TC Mayors: May 5 to be 'Suicide Commandos Day'

Suicide Commandos Photo: Lisa Nebenzahl and Michael Fisher
Suicide Commandos

May 04, 2017 04:30 PM

The mayors of Minneapolis and St. Paul plan to proclaim May 5 “Suicide Commandos Day” in honor of the Twin Cities punk rock trio that rose to prominence in the late 1970s.

The proclamation comes at the same time the group releases its first album in 39 years on Twin/Tone Records. The label bills the new release, called “Time Bomb,” as “The Ramones meet Eddie Cochran meets ZZ Top – but adds a catchy, pop-ish slant and a modern production flare that brings a freshness to the entire proceedings.”


The label, which hasn’t released a record since The Suburb’s “Viva! Suburbs!” In 1994, jabs that it was “forced back into existence” by the album.

A press conference will be held Saturday at Boom Island announcing the proclamations. The band will be on hand taking questions and updating fans on the summer schedule. It also plans to announce a Sunday event at which the three members, Steve Almass, Dave Ahl and Chris Osgood, will be flipping free pancakes.

The Minneapolis proclamation -- which reads similarly to that of St. Paul’s, according to a news release -- is below:

WHEREAS The Suicide Commandos formed in 1975 and began to play a new kind of music that would eventually spawn a Minnesota Music Scene that produced The Suburbs, The Replacements, Husker Du, Soul Asylum, Babes in Toyland and many other MN bands; and

WHEREAS The Suicide Commandos carved a path where there was none before.  They created a national touring circuit out of whole cloth that many Twin Cities bands followed and created national followings; and

WHEREAS The Suicide Commandos helped shape a rock ‘n roll renaissance by peeling back to the basics with a sense of humor and rock history, alongside bands like The Ramones in New York City and the Sex Pistols in London; and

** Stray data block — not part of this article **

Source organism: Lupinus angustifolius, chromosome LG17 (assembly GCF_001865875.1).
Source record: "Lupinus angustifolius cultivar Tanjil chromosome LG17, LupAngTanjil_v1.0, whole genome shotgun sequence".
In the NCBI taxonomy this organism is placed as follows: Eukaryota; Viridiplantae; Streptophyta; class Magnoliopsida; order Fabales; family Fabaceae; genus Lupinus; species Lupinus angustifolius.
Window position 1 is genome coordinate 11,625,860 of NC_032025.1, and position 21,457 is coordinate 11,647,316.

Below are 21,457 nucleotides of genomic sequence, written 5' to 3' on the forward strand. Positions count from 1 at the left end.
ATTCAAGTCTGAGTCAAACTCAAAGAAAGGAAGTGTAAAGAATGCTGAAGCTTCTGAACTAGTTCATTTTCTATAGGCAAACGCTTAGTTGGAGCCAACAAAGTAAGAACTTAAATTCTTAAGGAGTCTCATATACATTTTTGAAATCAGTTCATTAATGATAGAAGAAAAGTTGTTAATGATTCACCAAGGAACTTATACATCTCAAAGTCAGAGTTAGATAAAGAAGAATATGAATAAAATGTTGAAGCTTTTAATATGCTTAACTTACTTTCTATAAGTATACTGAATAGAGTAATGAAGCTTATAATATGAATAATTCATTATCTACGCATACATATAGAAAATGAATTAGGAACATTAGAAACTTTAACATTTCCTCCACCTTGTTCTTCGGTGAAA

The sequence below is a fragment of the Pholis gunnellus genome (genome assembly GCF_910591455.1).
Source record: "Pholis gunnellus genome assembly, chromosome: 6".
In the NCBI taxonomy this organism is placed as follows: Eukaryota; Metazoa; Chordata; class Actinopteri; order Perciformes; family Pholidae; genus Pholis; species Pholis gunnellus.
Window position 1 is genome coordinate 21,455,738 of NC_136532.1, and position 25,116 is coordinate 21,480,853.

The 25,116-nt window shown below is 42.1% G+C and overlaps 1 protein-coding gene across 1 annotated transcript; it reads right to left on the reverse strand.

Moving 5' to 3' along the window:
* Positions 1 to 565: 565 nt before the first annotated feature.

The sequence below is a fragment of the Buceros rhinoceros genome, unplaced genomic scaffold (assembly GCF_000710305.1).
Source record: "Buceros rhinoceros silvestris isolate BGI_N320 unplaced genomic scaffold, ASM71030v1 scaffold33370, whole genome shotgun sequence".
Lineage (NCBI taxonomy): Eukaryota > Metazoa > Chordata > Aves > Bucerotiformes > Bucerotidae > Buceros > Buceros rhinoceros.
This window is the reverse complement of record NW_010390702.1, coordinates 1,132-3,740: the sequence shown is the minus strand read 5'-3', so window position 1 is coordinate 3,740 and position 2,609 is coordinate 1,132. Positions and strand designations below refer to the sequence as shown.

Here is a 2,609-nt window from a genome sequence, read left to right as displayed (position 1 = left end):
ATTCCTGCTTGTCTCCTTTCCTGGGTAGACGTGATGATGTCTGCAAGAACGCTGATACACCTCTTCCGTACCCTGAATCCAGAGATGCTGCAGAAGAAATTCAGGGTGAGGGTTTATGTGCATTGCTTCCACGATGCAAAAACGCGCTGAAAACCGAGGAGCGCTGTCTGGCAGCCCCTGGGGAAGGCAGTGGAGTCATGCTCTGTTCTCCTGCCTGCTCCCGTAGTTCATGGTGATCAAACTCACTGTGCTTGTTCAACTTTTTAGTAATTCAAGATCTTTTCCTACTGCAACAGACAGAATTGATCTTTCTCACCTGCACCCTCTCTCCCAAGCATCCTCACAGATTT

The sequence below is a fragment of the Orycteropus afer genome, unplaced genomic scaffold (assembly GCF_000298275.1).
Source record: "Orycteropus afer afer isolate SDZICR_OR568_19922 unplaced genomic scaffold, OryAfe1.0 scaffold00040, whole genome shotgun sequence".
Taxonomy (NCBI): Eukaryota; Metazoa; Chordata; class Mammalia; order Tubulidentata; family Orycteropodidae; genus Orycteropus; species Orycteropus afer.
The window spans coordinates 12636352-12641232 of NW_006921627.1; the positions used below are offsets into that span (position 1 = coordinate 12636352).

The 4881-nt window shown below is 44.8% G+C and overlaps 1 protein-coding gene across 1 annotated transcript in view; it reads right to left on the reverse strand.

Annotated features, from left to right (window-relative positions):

WHEREAS The Suicide Commandos helped propel the commercial viability of new, independent labels by taking risks on non-major labels and meeting a hunger in the market for a new rock spirit among fans and music entrepreneurs alike, thus creating a market for labels such as Minnesota’s influential Twin/Tone Records and others to follow; and

WHEREAS The Commandos, as they were known fondly by fans and media alike, indulged in consistently producing entertaining nights out in the now-legendary Longhorn Bar in Minneapolis and Kelly’s Pub in St. Paul, as well as CBGB in New York City, The Whiskey A Go Go in Los Angeles, etc; and

WHEREAS This loud, fast trio was among the earliest subjects of pioneering rock video filmmaker Chuck Statler (Devo, Elvis Costello, et al.) with its song “Burn It Down,” where they played in front of their notorious headquarters, Utopia House, as it burned down in 1977; and

WHEREAS Drummer Dave Ahl, bassist Steve Almaas and guitarist Chris Osgood have continued to contribute to music culture through their professional careers by teaching (Almaas), building state-of-the-art recording studios (Ahl) and working with musicians and artists at Springboard for the Arts and students and McNally Smith College of Music (Osgood); and

WHEREAS The Suicide Commandos continue to ROCK live shows and events “For the Benefit and Enjoyment of the People” 40 years after their initial reign!; and

WHEREAS The legendary Minnesota label Twin/Tone Records has come back to life to release its first new album in 23 years with The Suicide Commandos first studio album in 39 years, Time Bomb, which releases worldwide today; and 

WHEREAS The Minnesota Historical Society is simultaneously releasing Cyn Collins’ “Complicated Fun- The Birth of Minneapolis Punk and Indie Rock 1974-1984” which borrows the Commandos' song title from Twin/Tone’s “Big Hits of Mid-America Vol. III."

Therefore I, Betsy Hodges, Mayor of the great City of Minneapolis do hereby declare Friday, May 5th, 2017 to be a day of extreme pride in Minnesota, and I encourage our citizens to join me in recognizing the achievements of The Suicide Commandos, Minnesota’s Music Scene and our cultural contributions to the world.


Michael Oakes

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